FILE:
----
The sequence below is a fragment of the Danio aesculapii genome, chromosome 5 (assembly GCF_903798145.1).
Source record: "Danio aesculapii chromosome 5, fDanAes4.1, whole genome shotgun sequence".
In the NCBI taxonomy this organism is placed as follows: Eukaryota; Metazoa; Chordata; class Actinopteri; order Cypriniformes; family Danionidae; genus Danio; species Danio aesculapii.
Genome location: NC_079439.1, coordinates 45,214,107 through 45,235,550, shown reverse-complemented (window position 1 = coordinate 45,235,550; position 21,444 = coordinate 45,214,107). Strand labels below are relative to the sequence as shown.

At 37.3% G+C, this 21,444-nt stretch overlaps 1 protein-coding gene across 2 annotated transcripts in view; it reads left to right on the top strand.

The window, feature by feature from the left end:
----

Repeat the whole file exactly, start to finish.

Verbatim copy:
The sequence below is a fragment of the Danio aesculapii genome, chromosome 5 (assembly GCF_903798145.1).
Source record: "Danio aesculapii chromosome 5, fDanAes4.1, whole genome shotgun sequence".
In the NCBI taxonomy this organism is placed as follows: Eukaryota; Metazoa; Chordata; class Actinopteri; order Cypriniformes; family Danionidae; genus Danio; species Danio aesculapii.
Genome location: NC_079439.1, coordinates 45,214,107 through 45,235,550, shown reverse-complemented (window position 1 = coordinate 45,235,550; position 21,444 = coordinate 45,214,107). Strand labels below are relative to the sequence as shown.

At 37.3% G+C, this 21,444-nt stretch overlaps 1 protein-coding gene across 2 annotated transcripts in view; it reads left to right on the top strand.

The window, feature by feature from the left end: